There's Liza Dolittle's father, who sold her to Henry Higgens for five pounds (declined 10 pounds, because he'd be tempted to save it), and urged Higgens to "beat her" as he (Dolittle) left to go on a drinking spree.

Li'l Innocent said...

I don't know about Alfred (or "H'Alfred" as he himself pronounced it in the Cockney of Shaw's period) Doolittle... there was nothing meant to be seen as unusual in his detached, opportunistic casual-user relationship with Eliza, considering the time, place, and their poverty and social class, although Shaw certainly presented him as unusual in other ways. Anyway, Eliza knew how to stand up to him.

I nominate Mr. Barrett in "Barretts of Wimpole Street", as spine-crawlingly portrayed by Charles Laughton. And if step-dads count, how about Basil Rathbone as Mr. Murdstone in "David Copperfield"? The actor, who was reportedly a very nice person, found the scene where he has to beat little David (Freddie Bartholomew) so upsetting he could barely bring himself to perform it.

For beastly dads, it's hard to match those stern, self-righteous Victorian types.

Li'l Innocent said...

Guess I should read the actual post before I extrude a comment, huh? Stepdads are definitely in, then.

Also, I think I must have suggested Mr. Barrett last year. A whole year, jeeze. He's still awful, though.

Chris Vosburg said...

Bill S writes off Jack Malloy (Geoff Pierson) on Unhappily Ever After. I was hesitant to include this character, because frankly, this show sucked.

I assure you, the show's primary demographic was young heterosexual males, who only watched the show to get a load of whatever hooker getup Nikki Cox was being shoehorned and push-up bra'ed into in that week's show.

Cocaine still flowed freely on the Warners lot in the mid nineties, and I can't help but think that this may have influenced costuming decisions for Nikki.

Which of course I thoroughly enjoyed, although I have no recollection of what the hell the stupid show was about.

Bill S. said...

L'il Innocent, if I compile a list next year-and likely I will-I'll be sure to include your suggestions. (I hope "The Barretts of Wimpole Street" becomes available on dvd, as I've never seen it.)
And I think Alfred Doolittle most certainly qualifies. I think I WAS going to include him but it slipped my mind, as did Tracy's dad in "The Philadelphia Story".

Chris Vosburg said...

Hey, just thought of this one:

Brad Whitewood Sr (Christopher Walken) in At Close Range (1986).

Small-time career criminal reunites with his son Brad Jr. (Sean Penn) and introduces the susceptible lad to the romantic and lucrative life of small time crime.

A murder is committed in the course of this by Dad, and Jr sours on the life, but at this point it's too late: he knows too much and Dad needs to pick up the loose ends, and so attempts to murder his own son.

Awesome scene in the Whitewood kitchen as Jr confronts Sr after having crawled away, with several bullets in him, from the attempted shooting.

If you ever see this movie, by the way, be aware that the reaction of Walken to the gunshots fired in the kitchen scene by Sean Penn are ad-libbed and pure Walken: he's absolutely terrified of firearms and the shaking and cowering are more Walken than Whitewood.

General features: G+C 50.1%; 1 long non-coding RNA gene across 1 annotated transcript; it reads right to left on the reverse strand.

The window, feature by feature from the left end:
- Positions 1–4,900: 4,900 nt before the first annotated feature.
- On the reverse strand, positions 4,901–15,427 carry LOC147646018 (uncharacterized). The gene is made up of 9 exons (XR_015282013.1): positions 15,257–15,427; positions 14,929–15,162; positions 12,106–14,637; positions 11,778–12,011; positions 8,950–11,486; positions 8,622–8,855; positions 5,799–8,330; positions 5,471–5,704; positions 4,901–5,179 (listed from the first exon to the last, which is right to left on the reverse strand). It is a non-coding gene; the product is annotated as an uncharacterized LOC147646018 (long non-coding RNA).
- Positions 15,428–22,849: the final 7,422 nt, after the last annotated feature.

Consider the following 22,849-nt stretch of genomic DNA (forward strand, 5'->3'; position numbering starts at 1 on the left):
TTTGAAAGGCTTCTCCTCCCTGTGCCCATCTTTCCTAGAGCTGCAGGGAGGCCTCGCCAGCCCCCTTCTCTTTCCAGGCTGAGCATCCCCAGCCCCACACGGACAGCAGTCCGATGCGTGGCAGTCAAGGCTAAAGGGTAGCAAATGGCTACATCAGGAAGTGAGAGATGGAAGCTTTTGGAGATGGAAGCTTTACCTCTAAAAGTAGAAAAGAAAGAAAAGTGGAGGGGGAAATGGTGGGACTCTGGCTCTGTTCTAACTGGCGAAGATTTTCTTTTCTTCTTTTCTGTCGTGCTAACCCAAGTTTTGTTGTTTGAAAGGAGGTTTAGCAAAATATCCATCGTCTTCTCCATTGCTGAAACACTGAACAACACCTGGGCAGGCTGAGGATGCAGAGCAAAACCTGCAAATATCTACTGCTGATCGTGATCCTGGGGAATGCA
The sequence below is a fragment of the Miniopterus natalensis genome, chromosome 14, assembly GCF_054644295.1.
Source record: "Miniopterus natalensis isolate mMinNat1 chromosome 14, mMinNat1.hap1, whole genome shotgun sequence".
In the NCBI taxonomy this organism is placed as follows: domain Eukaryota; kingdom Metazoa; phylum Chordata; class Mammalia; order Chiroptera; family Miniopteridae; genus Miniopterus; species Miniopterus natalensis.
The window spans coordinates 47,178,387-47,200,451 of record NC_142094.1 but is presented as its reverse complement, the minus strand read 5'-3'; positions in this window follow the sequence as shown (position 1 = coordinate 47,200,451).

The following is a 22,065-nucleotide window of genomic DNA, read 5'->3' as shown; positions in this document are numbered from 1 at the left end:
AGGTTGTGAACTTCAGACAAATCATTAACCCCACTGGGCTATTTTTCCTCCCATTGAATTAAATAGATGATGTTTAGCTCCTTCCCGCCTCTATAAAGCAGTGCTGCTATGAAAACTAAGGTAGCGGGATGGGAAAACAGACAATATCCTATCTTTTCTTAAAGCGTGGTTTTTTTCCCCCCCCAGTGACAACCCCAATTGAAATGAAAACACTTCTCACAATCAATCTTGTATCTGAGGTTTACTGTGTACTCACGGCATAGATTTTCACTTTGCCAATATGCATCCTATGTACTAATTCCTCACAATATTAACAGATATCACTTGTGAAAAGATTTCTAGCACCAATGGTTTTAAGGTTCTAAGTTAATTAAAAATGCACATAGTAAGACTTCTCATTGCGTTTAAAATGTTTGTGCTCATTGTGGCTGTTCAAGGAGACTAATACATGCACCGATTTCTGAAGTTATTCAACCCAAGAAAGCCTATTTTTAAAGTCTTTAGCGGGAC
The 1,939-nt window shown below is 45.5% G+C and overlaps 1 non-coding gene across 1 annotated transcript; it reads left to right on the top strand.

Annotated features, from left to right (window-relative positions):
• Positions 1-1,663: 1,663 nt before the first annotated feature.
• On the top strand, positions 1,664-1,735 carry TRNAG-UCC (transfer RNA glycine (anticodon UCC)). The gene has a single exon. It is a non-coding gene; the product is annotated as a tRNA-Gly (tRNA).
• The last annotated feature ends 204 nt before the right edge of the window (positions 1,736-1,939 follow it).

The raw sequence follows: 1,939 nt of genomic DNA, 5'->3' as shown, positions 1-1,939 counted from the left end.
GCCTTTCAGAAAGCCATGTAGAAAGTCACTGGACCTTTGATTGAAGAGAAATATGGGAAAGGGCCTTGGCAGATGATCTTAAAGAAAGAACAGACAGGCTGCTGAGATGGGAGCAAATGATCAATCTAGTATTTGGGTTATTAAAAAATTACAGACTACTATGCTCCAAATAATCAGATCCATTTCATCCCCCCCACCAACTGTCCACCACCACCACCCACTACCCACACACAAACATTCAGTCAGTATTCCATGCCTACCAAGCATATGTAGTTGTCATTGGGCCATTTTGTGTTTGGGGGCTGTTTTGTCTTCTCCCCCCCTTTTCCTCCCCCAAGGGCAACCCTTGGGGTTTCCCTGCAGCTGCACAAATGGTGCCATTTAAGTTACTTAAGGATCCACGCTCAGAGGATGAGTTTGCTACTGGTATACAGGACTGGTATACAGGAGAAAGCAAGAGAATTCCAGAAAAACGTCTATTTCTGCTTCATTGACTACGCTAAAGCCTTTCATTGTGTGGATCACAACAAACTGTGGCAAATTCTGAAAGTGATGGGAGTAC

Also, Crispin Glover, typically weird, and a very youthful Keifer Sutherland.

Bill S. said...

AND one of my favorite Madonna songs, "Live To Tell", on the soundtrack (though that probably matters more to me than to you.)

Chris Vosburg said...

You know, I was gonna mention that, Bill, but I figured I'd gone on enough. The song, and especially that descending three-note passage rendered on a synth keyboard, forms the basis of Patrick Leonard's score for the film, which I quite liked.

Unknown said...

Oh god, just thinking of Leland Palmer sends shivers down my spine. Best TV show EVER!

Carl said...

I'm sort of upset with you that, since you mentioned Duvall anyway, you don't mention Tender Mercies, arguably the single worst dad in movie history.

Bill S said...

Worse than the dad he played in "The Great Santini"? DOES occur to me that Bull Meechum would probably have at least been upset if one of his kids died. Mac doesn't even seem to register what happened at all. No wonder his ex dumped him.

preznit said...

you should co-credit David Prowse since he's the one who had to wear the outfit, kill Obi-Wan, chop off Luke's hand etc ;}

Bill S. said...

You're right, preznit. I'd forgotten that Darth Vader was actually TWO guys.

AnnPW said...

Wow - thanks for the HT Bill! Li'l Innocent has reminded me of another one that fits in her category of "stern, self-righteous Victorian types": Dr. Austin Sloper (Thanks IMDB!) as played by Ralph Richardson in The Heiress. Total asshat.

Anonymous said...

Seth Lord, worst dad? Pfff, I've seen worse fathers in comedies. For a worst dad, how about Nick Powers in the 1932 film Baby Face?

Bill S said...

I put Austin Sloper on the list last year, AnnPW.

Scott said...

Crap, I forgot to include the link to last year's edition -- basic editorial fail -- sorry about that. Fixed now.

Nadine said...

Bill, sweetie, we share more than a birthday. Live to Tell is my favorite Madonna song as well. Although, for romantic reasons, I also adore "Crazy for You" from the movie "Vision Quest" (I think, not sure & too damn lazy to check before posting tonight.

Carl said...

Bill, you're right. I meant Great Santini. I've had Duvall switched in those movies so many times in my life, I ought to direct a mash-up!

AnnPW said...

Sigh. I need to pay attention! And thanks, Scott, for fixing the link. I actually had written my comment and THEN tried to go back and read last year's post, so I was aware that I had nominated a previous contender. Though, in my defense, SOME dads deserve double booking, no?

Carl said...

You're right, preznit. I'd forgotten that Darth Vader was actually TWO guys.

Technically, three. Hayden Christensen was Vader when the twins were born. He killed their mom.

Possibly with bad acting.

Carl said...

Come to think of it, technically four, except that Seb Shaw doesn't appear until Vader has redeemed himself a little by killing Palpatine.

Possibly with bad acting.